In a regression model adjusted for baseline MMSE, age, gender, race, residence (rural/urban), and education, greater life-space at baseline predicted reduced cognitive decline (β = −.177, p < .001). This association remained statistically significant in subsequent models that examined what proportion of the observed association was explained by baseline physical activity, physical function, vascular risk factors, comorbidity, and psychosocial factors. Physical function accounted for the largest proportion (37.3%) of the association between life-space and cognitive decline. There was no significant interaction between life-space and race, gender, or age in predicting cognitive decline. In a logistic regression analysis, participants in the highest quartile of life-space had 53% reduced odds of substantial cognitive decline (≥4 points on MMSE) compared to those in the lowest quartile.
These preliminary findings suggest that life-space may be a useful identifier of older adults at risk for cognitive decline. Future research should investigate the potential reciprocal relationship between life-space and cognitive function as well as the interrelationship between these factors and physical function.
Life-space; Cognition; Older adults; Cognitive decline
We evaluated whether the association between low education and greater risk of dementia is explained by genetic influences, using three different types of analyses. The HARMONY study (Swedish for “health” (Hälsa), “genes” (ARv), “environment” (Miljö), “and” (Och), and “new” (NY)) includes members of the Swedish Twin Registry who were aged 65 and older and alive in 1998, and who were screened and clinically assessed for dementia. There were 394 cases with dementia and 7786 unrelated controls. Analyses included co-twin control, tests for association between education and a measured genotype, and bivariate twin modeling. Low education was a significant risk factor for dementia both in case-control analyses (odds ratio=1.77, 95% confidence interval 1.38 to 2.28) and co-twin control analyses with monozygotic twin pairs (odds ratio=3.17, 95% confidence interval 1.26 to 7.93). Apolipoprotein E genotype was not associated with education and did not account for the relationship between education and dementia. Bivariate twin modeling showed that the association between education and dementia was not mediated by genetic influences in common between education and dementia. The association was mediated by shared environmental influences that were related to both dementia and to education. Low education is confirmed as a risk factor for dementia. Findings from three different analytic approaches showed that genetic influences did not explain this association.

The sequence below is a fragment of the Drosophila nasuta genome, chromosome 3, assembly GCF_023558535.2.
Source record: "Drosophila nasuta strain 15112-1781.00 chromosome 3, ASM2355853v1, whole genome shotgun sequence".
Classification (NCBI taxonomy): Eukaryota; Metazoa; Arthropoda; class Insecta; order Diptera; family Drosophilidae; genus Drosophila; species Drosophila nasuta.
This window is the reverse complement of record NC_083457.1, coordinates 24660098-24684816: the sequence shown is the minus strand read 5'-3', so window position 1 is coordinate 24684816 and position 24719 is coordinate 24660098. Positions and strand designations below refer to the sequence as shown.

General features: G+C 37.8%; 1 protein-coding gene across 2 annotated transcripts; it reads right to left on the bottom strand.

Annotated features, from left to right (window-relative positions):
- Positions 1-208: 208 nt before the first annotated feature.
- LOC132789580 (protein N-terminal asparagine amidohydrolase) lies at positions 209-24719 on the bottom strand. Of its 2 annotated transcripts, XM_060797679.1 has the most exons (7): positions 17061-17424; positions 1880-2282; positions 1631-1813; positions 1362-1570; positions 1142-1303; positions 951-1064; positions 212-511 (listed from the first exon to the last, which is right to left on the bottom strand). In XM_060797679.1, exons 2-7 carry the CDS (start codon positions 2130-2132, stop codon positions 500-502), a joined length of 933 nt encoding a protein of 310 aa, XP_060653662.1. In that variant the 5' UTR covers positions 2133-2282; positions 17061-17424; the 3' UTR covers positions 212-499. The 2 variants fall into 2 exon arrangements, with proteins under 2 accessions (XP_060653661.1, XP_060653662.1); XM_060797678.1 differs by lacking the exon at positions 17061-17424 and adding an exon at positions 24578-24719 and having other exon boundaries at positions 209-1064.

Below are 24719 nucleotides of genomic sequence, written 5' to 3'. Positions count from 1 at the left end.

Dementia; Education; Risk factors; Twin studies
Because many individuals with Mild Cognitive Impairment (MCI) will progress to a dementia diagnosis, this population is at high risk for losing functional independence. We examine trajectories of change in everyday function for individuals with cognitive deficits suggestive of MCI.
We utilized data from the longitudinal, multi-site Advanced Cognitive Training for Independent and Vital Elderly (ACTIVE) study, which allowed for post-hoc classification of MCI status at baseline using psycho metric definitions for amnestic MCI, non-amnestic MCI, multi-domain MCI, and no MCI.
Six U.S. cities.
2832 volunteers (mean age 74 years; 26% African American) living independently, recruited from senior housing, community centers, and hospitals and clinics.
Mixed effect models examined changes in self-reported instrumental and basic activities of daily living (IADLs and ADLs) from the MDS Home Care Interview in 2,358 participants over a three-year period.
In models for IADL performance, IADL difficulty, and a Daily Functioning Composite, there was a significant time by MCI classification interaction for each MCI subtype, indicating that all MCI groups showed faster rates of decline in everyday function relative to cognitively normal participants with no MCI.
Results demonstrate the importance of MCI as a clinical entity that not only predicts progression to dementia but also predicts functional declines in activities that are key to autonomy and quality of life. MCI classification guidelines should allow for functional changes in MCI, and clinicians should monitor for such changes. Preservation of function may serve as a meaningful outcome for intervention efforts.
Mild Cognitive Impairment; functional change; ADL; IADL